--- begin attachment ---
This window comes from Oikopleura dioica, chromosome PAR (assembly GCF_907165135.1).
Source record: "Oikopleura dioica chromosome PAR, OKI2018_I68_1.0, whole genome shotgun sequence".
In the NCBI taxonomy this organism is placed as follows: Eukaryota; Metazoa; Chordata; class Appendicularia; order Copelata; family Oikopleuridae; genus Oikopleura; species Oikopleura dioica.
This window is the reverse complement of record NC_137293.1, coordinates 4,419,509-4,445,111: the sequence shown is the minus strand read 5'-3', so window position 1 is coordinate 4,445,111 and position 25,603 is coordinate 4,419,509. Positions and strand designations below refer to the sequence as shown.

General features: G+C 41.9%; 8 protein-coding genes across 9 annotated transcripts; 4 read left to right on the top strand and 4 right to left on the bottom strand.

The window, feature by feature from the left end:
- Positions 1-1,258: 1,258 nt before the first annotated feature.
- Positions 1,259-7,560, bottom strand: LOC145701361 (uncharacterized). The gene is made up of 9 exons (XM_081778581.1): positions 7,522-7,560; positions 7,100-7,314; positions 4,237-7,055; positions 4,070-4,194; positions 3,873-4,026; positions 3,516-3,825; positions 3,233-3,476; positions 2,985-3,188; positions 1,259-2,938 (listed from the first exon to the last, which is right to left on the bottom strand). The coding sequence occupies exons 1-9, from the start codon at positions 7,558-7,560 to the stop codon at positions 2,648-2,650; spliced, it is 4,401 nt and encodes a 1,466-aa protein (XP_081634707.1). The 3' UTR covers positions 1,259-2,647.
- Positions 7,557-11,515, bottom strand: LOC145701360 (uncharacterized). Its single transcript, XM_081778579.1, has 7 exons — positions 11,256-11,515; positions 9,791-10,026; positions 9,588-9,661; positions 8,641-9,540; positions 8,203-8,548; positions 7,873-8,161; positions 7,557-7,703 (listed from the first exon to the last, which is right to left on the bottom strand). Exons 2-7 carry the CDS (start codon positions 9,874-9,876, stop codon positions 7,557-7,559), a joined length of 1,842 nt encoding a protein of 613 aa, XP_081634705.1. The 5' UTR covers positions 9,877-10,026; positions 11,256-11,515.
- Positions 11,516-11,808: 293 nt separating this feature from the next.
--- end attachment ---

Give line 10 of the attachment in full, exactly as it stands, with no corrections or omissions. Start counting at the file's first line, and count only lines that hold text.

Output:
- Positions 11,516-11,808: 293 nt separating this feature from the next.